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Victims violated

Article by: ANTONELLA ARTUSO, , QUEEN’S PARK BUREAU CHIEF

Queens Park, Ontario – Joe Wamback speaks to Ontario Ombudsman Andre Marin after Marin’s highly critical report on the Criminal Injuries Compensation Board was released yesterday. (Michael Peake, Sun Media) System

Adds insult to injury
Ontario Ombudsman Andre Marin has stripped away the bureaucratic curtains of the Criminal Injuries Compensation Board (CICB) to reveal a heartless system he says violates victims’ legal rights and leaves them further traumatized.
The provincial watchdog’s report — Adding Insult To Injury — says the ministry of the attorney general is breaking its own law in its efforts to curb CICB payouts to crime victims.
“The Criminal Injuries Compensation Board has been for the last decade government’s dirty little secret,” Marin said yesterday. “It’s not been doing its job; it’s put victims through the wringer.”
The agency is mandated by law to provide compensation to victims of violent crime and their families, but only 2.5% of claimants get any funds.
London, Ont., parent Aurelio Almeida, whose 5-year-old daughter Naiomi was raped and murdered in 2001, was challenged by the CICB to explain what his injuries were.
“My son and I still suffer each day, and they ask me, they say how are you a victim,” Almeida said yesterday. “My 5-year-old daughter was just raped and murdered and yet how am I a victim … they said if my daughter would have survived, we would have been granted more money.”
The mother of a woman who was decapitated had to provide a form in which a medical practitioner had drawn the location of the injuries on a diagram of a body.
Marin said the stalling and nitpicking was a deliberate attempt by the agency over the last decade to discourage claimants and stay within its budget as required by the ministry of the attorney general.
Attorney General Michael Bryant said he accepts the findings of the ombudsman

Crime victim advocates were hoping Ontario Ombudsman Andre Marin will recommend a complete overhaul of the Criminal Injuries Compensation Board when results of his investigation into the agency are released today.
Joe Wamback, who founded the Canadian Crime Victims Foundation after his son Jonathan was beaten into a coma, called the CICB the worst program of its kind in the country.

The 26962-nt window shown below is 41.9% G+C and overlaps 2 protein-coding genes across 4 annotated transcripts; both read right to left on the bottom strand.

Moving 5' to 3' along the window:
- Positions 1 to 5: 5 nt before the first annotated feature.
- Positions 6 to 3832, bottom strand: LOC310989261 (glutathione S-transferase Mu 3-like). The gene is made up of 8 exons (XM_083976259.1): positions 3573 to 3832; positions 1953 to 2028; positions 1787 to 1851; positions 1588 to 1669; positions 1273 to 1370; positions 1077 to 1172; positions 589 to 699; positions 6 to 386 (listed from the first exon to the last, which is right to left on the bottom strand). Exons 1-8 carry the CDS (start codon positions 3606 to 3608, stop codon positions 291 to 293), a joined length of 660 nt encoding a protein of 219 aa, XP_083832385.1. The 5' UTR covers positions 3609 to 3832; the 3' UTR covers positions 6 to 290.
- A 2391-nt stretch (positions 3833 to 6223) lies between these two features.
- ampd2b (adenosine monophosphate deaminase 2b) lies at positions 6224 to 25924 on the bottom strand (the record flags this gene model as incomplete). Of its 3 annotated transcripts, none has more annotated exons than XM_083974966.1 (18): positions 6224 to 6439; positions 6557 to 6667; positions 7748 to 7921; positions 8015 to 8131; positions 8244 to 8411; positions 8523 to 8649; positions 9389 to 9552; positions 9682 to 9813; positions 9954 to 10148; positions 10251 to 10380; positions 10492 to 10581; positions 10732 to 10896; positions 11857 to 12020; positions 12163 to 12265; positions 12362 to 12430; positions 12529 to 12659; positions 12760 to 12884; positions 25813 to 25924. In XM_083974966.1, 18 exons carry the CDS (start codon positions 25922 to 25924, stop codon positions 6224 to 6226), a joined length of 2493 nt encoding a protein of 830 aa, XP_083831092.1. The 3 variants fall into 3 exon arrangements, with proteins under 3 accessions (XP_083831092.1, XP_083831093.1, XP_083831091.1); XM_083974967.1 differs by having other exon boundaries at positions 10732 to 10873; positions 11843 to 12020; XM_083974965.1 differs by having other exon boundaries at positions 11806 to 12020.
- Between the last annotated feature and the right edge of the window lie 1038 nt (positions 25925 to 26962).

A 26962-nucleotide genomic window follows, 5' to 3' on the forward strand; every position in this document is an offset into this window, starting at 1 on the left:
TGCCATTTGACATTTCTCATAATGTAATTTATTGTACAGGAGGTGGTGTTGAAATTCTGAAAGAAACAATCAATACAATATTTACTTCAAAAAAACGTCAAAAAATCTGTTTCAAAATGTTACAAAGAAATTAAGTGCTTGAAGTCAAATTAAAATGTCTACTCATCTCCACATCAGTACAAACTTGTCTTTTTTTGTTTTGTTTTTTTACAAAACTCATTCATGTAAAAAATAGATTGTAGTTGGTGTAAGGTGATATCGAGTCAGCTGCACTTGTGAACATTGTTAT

“The Criminal Injuries Compensation Board is the darkest spot on the road map of victims services in this province,” Wamback said. “It is confrontational and they treat crime victims as if, in fact, they were the criminals.”
The CICB was set up to provide financial support and assistance to victims of violent crime. Marin launched a special investigation into the public agency last August in response to numerous complaints from crime victims.
“Some allege they were treated shabbily by this agency, that they felt as if they were ripping off the system and they were crooks,” Marin said at the time. “Delays are a huge issue, according to complainants to our office. Delays that are measured not in days or weeks, but in months and years.”
Wamback dropped his own CICB claim in 2002 after four years of inaction.
If a killer is beaten in prison, he has a right to have his compensation claim dealt with within 60 days, he said.
Victims can wait years to see a claim settled and are lucky to get enough money to cover the funeral of their loved one, he said.
Wamback said his foundation raised $20,000 to provide a scholarship to Ryan Mahaffy, whose sister Leslie was killed by Paul Bernardo and Karla Homolka.
Muise said the CICB requires victims retell their stories, fill out complex forms and then wait sometimes years for the conclusion of any related criminal trial.
“If a principal caregiver is murdered, (the family) almost always takes significant financial hit; families end up splitting up. The (CICB) should be like a beacon of light.”